Reviewed: Springfield Armory M1 Carbine .177 Air Rifle

A CO2-powered M1? You bet … and the BBs rip up targets too!

posted on June 21, 2023
Springfield Armory M1 177 Caliber (1)

Over the next few months, I will review some military replica air rifles that are sure to please collectors and enthusiasts with their realistic feel and looks. We start this month with a classic, the M1. This was the rifle that American soldiers carried into battle from Greatest Generation, right on through our Vietnam veterans. If you don’t have one, perhaps you might consider Springfield’s M1 Carbine CO2-powered air rifle, which fires .177 BBs for some military look-alike fun in your backyard.

Springfield Armory is well-known for quality firearms, and after some testing, I can assure you that the reputation continues with this air rifle. Air Venturi is the worldwide licensee for all Springfield Armory replica firearms. There are several variants to the M1 I tested. There’s a synthetic stock version (which is what I tested), a wood version,  a .22-caliber underlever pellet rifle and finally a .177-caliber underlever pellet rifle. The latter two rifles are hardwood stock as well.

The .177 synthetic stock version I tested has an MSRP of $179. The stock looks realistic enough that I initially thought I had been sent a real hardwood stock. 

Here are the specs:

  • .177 caliber
  • Velocity up to 425 fps
  • Powered by a single 12-gram CO2 cartridge for up to 40 BBs
  • Magazine capacity of 15 BBs
  • Semiautomatic blowback operated
  • 5 lbs., 11 oz.
  • Overall length: 36”
  • Two-stage trigger
  • Sights adjustable for windage
  • Action is metal and very realistic—down to the metal magazine that feels like the real deal.

I was excited to get my hands on this rifle. Right out of the box it felt really good in my hands. The gun shoulders easily and the sight picture is are easy to acquire. After thoroughly reading the manual, which was one of the best airgun manuals I have read in a long time, I got busy loading the CO2 and the magazine with BBs. I used Air Venturi steel BBs, which are excellent. They come in a bottle with an angled spout and cap that make loading so much simpler. I think from now on I will just buy their BBs for that very reason.

 Loading the CO2 was a snap with the included hex key. At first I thought the hex key was missing but upon looking at the white packing the rifle was secured in again, I noticed it was firmly stuck into the layers so as not to come loose and scratch up the gun in shipping. Nice call, Springfield Armory! When I was loading BBs, the angled spout made the task easier than most BB guns. A tab is pulled down with a finger or fingernail and then locked to the side before pouring in up to 15 BBs. I found that by gently tipping the bottle of BBs over and then easing a line of them out on the magazine slot I could then just push them up to the open slot where they would drop into the magazine perfectly.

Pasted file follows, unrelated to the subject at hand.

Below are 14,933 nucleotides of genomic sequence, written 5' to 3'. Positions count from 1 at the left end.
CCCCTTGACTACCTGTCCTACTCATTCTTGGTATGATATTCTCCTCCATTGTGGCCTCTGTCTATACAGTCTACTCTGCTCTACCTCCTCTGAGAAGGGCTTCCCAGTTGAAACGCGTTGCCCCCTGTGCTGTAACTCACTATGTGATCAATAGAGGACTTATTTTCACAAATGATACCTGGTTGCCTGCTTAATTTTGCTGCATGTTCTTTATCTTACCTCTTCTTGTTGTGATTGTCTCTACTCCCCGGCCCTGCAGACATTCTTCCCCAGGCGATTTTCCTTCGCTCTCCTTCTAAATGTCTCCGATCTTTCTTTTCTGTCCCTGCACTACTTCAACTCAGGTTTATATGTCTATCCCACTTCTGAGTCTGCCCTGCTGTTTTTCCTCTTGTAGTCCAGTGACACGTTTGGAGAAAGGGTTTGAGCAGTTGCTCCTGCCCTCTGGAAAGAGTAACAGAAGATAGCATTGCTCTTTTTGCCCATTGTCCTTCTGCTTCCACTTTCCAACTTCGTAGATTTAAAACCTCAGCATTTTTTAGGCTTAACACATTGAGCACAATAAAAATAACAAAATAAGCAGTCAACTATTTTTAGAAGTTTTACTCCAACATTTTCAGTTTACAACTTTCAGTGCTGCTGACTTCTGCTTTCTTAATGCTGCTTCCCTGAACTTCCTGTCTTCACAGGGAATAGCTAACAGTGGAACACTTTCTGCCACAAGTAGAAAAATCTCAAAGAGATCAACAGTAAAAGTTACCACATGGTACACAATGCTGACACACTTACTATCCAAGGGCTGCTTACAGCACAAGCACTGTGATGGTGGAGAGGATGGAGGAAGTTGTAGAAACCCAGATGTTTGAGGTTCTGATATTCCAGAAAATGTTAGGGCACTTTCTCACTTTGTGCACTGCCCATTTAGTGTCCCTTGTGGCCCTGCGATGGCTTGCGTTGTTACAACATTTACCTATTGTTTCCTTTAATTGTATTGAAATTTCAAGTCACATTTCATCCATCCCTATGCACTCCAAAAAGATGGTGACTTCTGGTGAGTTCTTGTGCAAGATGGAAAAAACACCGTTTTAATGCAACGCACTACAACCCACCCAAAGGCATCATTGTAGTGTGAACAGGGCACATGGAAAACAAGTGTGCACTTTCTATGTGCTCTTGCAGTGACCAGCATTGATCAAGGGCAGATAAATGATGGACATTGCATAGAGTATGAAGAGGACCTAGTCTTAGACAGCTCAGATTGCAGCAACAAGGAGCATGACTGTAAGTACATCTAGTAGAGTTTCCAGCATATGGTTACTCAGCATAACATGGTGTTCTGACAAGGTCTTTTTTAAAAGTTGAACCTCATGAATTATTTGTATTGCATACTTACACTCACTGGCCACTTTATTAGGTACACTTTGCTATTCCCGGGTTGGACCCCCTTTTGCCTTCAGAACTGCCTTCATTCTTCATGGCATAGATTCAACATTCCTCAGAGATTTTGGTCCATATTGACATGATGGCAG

In testing, I fired far more BBs and went through much more CO2 than was strictly necessary because the M1 was so much fun. I spent quite a bit of time on my porch and range destroying cans. The first magazine proved the sights were already dead on target. The soda can was being shredded quickly.

I moved over to a heavy vegetable can and began pummeling it. The authentic blowback of the gun was enjoyable, but not so loud your neighbors would complain. While working on the heavy vegetable can I was able to push some of the BBs through the can walls, which I found impressive for 425 feet per second at 17 yards.

My testing found that the gun would consistently fire two complete magazines before power dropped off. I usually wrung out 38 BBs from each CO2 although the website states that users can get 40 BBs per CO2. I was happy with the results. You should note that any rifle that fires at 425 feet per second isn’t going to give you tack-driving accuracy. That’s why I did not officially measure it on a paper target with groups. I will say that I rarely missed the can at 17 yards and when I did, I am sure it was either me, powered-down CO2 or a combo of both.

One more comment on the accuracy; at the edge of the yard, we have some overgrown roses and one had a half-dead flower hanging loose. I took three shots at 25 yards with open sights, freehand, and the second and third shot destroyed the dying flower (eliminating my need to go cut it off to clean up the flower patch). I spent another 10 minutes following up on dandelions and other things needing attention from the lawnmower I didn’t feel like pushing in the rain.

Overall this rifle gets a stellar review from me. I would buy the underlever .22 rifle next as it is full sized and could be used for more than some backyard fun. Meanwhile, I will continue harassing insects in the yard, mice in the barn, cans and other things that catch my eye. This gun is reliable and consistent. It feels and looks like an M1 and is very enjoyable to shoot. I also think it looks great on the wall and in the gun rack. The instructions are very straightforward, easy to read and the manual is complete.

If you want to get a replica of one of the best rifles our military has ever seen without breaking the bank, consider one of these. For more information, click here!



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